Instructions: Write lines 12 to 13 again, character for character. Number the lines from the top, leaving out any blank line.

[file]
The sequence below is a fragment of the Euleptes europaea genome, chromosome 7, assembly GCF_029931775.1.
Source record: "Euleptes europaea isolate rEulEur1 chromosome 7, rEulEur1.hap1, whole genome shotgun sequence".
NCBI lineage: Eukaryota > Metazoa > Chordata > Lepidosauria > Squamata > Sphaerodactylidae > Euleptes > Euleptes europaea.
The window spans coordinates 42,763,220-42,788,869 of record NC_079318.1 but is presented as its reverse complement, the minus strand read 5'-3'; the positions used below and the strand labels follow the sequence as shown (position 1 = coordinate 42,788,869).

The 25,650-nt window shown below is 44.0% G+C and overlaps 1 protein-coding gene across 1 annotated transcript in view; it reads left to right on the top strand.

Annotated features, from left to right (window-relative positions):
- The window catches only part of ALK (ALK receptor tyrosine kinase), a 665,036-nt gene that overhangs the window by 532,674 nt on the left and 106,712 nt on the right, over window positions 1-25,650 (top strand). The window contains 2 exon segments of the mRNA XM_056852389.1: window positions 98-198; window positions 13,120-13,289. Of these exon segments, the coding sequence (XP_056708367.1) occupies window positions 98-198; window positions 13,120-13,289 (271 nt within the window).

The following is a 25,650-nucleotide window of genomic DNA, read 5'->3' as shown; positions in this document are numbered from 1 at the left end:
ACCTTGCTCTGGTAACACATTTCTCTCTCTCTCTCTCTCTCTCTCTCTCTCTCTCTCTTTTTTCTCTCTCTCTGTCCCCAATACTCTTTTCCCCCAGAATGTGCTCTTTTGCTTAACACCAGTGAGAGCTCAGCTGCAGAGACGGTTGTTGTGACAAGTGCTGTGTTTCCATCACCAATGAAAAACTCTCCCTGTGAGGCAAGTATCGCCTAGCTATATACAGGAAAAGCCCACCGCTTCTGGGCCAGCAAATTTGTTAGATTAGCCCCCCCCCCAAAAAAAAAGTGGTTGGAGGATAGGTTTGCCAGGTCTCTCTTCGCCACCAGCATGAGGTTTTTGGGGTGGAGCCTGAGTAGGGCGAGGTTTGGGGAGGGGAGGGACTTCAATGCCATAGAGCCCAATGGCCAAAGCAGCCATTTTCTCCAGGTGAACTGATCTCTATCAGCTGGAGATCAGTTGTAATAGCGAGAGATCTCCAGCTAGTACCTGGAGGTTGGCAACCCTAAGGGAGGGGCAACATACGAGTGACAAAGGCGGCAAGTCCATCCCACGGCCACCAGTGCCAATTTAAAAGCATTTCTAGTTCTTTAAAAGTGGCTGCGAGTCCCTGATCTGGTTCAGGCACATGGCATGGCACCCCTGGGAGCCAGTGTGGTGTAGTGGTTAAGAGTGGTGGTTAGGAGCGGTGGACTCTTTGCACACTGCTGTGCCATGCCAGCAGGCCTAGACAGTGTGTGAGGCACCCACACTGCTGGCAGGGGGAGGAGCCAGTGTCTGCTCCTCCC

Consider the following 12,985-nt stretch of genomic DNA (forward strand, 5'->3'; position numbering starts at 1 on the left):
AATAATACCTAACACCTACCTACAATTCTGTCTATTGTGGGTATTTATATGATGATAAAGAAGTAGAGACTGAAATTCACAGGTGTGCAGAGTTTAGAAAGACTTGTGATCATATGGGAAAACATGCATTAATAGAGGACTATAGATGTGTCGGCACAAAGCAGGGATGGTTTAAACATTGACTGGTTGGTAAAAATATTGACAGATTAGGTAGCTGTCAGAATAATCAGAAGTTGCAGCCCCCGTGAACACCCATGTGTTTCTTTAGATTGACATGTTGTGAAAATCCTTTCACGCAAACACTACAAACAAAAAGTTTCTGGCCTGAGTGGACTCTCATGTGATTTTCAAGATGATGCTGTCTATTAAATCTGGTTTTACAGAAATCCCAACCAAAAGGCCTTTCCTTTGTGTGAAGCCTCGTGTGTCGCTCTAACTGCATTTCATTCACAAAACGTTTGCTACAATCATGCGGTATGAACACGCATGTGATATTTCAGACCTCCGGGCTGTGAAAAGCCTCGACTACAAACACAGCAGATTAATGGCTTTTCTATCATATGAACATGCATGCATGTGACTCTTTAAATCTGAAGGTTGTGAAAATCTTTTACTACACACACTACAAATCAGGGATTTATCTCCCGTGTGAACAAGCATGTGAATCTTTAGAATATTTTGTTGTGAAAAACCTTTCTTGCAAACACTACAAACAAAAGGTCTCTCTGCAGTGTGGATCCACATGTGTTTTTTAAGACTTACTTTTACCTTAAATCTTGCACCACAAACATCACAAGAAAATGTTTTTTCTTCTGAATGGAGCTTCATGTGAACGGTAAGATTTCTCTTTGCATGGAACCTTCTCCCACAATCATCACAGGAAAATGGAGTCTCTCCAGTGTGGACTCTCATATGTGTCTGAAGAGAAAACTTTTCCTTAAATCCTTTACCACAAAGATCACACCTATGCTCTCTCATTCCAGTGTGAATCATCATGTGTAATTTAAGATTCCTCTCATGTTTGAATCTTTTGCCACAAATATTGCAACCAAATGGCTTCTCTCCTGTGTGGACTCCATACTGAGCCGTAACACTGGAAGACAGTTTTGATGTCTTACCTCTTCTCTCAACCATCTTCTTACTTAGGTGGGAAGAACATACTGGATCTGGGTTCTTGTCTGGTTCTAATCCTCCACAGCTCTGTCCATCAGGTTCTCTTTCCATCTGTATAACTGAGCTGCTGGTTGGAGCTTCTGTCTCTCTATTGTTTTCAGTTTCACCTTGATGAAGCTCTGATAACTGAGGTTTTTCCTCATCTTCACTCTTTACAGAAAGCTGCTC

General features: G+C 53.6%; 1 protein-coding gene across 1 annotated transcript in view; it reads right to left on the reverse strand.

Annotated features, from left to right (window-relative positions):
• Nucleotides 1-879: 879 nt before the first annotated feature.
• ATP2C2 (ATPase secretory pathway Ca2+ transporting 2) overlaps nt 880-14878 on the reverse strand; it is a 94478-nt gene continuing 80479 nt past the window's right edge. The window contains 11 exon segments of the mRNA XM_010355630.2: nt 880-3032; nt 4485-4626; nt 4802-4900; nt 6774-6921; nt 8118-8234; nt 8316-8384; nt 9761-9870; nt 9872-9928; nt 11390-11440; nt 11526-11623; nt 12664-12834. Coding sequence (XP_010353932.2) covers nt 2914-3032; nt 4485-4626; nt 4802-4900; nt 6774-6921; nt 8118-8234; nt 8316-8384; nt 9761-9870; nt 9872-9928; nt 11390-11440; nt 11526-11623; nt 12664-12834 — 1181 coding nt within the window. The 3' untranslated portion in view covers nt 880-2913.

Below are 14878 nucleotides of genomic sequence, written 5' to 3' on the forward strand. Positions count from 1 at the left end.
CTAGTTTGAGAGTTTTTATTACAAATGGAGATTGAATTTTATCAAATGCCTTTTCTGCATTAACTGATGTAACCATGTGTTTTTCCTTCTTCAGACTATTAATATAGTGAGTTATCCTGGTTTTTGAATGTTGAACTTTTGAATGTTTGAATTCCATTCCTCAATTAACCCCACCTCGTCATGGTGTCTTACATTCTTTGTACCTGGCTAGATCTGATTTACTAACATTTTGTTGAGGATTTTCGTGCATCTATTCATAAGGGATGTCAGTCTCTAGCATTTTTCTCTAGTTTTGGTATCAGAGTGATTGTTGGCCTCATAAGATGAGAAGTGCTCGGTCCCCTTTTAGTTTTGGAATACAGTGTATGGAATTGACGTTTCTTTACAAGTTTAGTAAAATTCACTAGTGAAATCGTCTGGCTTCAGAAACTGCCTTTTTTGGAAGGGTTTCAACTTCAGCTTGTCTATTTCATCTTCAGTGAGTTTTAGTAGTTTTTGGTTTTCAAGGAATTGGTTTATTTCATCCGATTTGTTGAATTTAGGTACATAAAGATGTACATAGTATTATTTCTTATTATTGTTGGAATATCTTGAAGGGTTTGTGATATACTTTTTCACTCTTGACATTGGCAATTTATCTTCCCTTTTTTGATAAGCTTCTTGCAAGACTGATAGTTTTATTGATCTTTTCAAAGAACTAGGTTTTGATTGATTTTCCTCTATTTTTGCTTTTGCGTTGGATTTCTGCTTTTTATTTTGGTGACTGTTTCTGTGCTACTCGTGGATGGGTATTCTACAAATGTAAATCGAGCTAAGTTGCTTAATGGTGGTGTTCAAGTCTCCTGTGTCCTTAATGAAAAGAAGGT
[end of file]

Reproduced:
General features: G+C 53.6%; 1 protein-coding gene across 1 annotated transcript in view; it reads right to left on the reverse strand.

Annotated features, from left to right (window-relative positions):